Canadian Manufacturing

Ontario budget doesn’t meet immediate pandemic needs according to critics

The Ontario Chamber of Commerce also welcomed supports for businesses and funding specifically geared toward the tourism sector, jobs training and broadband internet.

March 25, 2021  The Canadian Press

Critics of Ontario’s $186-billion spending plan say it fails to meet the immediate needs of residents and small businesses struggling through the pandemic.

The budget tabled by the Progressive Conservative government includes $6.7 billion in pandemic spending, including $1 billion for the provincial vaccination effort and $2.3 billion for contact tracing and testing.

The government will offer a second round of grants to small businesses to help with pandemic expenses, create a new job training tax credit and provide more benefits to families with children.

But opposition critics, unions and other stakeholders say supports for people are too slow, insufficient or nonexistent.

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NDP Leader Andrea Horwath highlighted the lack of funds for hiring more teachers, slow relief for long-term care and the absence of a paid sick day policy to protect workers during the worsening third wave of COVID-19 infections.

Catherine Fife, the NDP’s finance critic, says business grants didn’t expand to more sectors and left out a large number of small businesses that employ many Ontarians.

“If there was ever a budget in the history of this province to invest in people, in businesses, this was the one, and this government missed the mark,” Fife said on Mar. 24.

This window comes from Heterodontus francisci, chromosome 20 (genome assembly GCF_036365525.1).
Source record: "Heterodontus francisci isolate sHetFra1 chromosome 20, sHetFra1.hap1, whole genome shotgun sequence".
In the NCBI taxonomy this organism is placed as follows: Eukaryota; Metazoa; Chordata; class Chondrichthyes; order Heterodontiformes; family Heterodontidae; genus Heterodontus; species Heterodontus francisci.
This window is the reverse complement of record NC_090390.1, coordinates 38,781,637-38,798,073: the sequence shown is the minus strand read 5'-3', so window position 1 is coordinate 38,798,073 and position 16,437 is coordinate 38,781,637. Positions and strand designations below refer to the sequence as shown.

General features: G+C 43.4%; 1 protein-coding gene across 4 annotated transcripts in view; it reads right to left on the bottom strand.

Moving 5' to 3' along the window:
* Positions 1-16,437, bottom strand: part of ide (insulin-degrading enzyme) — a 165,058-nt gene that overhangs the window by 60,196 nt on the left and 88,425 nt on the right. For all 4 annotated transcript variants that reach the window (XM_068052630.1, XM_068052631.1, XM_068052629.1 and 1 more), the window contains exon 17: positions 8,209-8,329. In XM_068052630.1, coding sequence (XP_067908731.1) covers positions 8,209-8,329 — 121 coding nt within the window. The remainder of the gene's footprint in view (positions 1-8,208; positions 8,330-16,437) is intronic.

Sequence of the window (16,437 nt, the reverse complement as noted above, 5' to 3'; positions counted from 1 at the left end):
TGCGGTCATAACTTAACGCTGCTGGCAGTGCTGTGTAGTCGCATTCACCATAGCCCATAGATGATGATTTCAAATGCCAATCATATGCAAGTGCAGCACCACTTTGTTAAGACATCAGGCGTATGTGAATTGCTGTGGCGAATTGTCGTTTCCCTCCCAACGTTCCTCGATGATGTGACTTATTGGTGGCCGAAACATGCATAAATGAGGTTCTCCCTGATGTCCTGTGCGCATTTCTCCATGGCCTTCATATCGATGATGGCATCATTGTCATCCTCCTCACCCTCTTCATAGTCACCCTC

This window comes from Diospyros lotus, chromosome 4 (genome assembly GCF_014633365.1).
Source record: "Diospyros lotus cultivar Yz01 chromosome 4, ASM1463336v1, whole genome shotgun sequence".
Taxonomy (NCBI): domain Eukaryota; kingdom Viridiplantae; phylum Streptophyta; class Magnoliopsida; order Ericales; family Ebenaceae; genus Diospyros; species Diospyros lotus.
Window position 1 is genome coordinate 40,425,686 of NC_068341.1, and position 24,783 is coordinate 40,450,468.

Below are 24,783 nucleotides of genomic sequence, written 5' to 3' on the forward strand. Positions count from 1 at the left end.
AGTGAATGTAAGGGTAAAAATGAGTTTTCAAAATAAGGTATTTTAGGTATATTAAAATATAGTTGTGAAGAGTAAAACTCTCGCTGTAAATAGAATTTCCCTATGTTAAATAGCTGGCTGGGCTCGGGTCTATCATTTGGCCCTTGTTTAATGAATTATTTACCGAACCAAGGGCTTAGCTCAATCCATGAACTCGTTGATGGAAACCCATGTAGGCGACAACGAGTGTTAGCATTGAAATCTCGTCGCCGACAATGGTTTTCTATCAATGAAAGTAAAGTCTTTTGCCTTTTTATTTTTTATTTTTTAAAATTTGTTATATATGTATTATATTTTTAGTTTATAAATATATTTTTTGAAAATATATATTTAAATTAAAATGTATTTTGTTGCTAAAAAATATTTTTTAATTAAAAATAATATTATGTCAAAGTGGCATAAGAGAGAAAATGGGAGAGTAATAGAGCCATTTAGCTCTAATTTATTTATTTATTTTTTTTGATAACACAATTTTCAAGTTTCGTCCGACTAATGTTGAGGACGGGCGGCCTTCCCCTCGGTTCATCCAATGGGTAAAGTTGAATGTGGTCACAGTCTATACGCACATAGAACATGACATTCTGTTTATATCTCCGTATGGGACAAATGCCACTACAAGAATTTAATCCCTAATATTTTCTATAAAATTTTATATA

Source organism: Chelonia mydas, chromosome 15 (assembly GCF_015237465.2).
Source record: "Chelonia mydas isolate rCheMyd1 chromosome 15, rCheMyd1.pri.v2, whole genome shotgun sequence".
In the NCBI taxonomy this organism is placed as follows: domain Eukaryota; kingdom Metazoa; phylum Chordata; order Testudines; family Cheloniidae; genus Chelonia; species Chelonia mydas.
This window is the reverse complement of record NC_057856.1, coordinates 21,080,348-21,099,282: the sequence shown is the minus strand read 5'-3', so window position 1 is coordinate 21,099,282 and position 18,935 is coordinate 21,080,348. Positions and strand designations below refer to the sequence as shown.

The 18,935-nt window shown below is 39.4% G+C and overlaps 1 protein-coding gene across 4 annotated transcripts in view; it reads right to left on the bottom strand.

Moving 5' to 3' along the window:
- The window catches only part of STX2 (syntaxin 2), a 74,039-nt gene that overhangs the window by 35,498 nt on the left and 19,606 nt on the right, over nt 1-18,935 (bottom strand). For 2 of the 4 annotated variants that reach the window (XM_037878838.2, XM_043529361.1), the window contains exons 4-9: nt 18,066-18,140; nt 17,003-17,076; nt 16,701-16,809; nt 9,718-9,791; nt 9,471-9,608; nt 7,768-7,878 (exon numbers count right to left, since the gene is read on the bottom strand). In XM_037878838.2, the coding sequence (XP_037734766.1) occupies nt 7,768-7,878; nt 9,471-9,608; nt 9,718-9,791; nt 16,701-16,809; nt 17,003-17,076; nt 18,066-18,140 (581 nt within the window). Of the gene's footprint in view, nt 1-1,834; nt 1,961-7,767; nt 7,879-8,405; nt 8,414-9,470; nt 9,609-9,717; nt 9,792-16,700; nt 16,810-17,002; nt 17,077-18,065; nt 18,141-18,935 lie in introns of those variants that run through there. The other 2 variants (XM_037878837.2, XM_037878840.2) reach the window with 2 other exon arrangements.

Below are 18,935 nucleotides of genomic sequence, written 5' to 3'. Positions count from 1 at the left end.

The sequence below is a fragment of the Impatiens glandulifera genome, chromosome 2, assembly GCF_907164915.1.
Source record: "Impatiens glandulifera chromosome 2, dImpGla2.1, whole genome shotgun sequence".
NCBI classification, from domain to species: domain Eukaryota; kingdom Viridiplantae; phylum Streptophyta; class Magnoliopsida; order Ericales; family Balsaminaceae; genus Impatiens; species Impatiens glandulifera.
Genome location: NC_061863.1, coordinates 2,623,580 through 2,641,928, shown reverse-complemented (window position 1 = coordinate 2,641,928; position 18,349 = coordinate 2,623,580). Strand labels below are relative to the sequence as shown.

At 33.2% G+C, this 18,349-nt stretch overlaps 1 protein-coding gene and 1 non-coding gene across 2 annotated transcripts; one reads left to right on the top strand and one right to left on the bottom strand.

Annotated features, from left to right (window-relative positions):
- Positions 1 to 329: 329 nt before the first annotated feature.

Advocacy group People for Education said the budget made no mention of the critical need to address the effect of the pandemic on schools, students and staff. Instead, the government is sending “small cheques” to parents through its Ontario COVID-19 Child Benefit, it said.

Others criticized the lack of environmental considerations in the economic recovery plan. Keith Brooks, programs director of Environmental Defence, said his organization was disappointed the budget didn’t include plans for a green recovery that centres on climate change.

“We were hopeful that the Ontario government would take this opportunity to revisit and reset its hostile approach to the environment. Sadly, that’s not the case,” Brooks said in a statement.

Business, health-care and industry groups, meanwhile, welcomed relief laid out for their sectors.

Anthony Dale, CEO of the Ontario Hospital Association, said the group appreciates new funding as hospitals work to “maintain stability during this ongoing crisis.”

The Ontario Chamber of Commerce also welcomed supports for businesses and funding specifically geared toward the tourism sector, jobs training and broadband internet.


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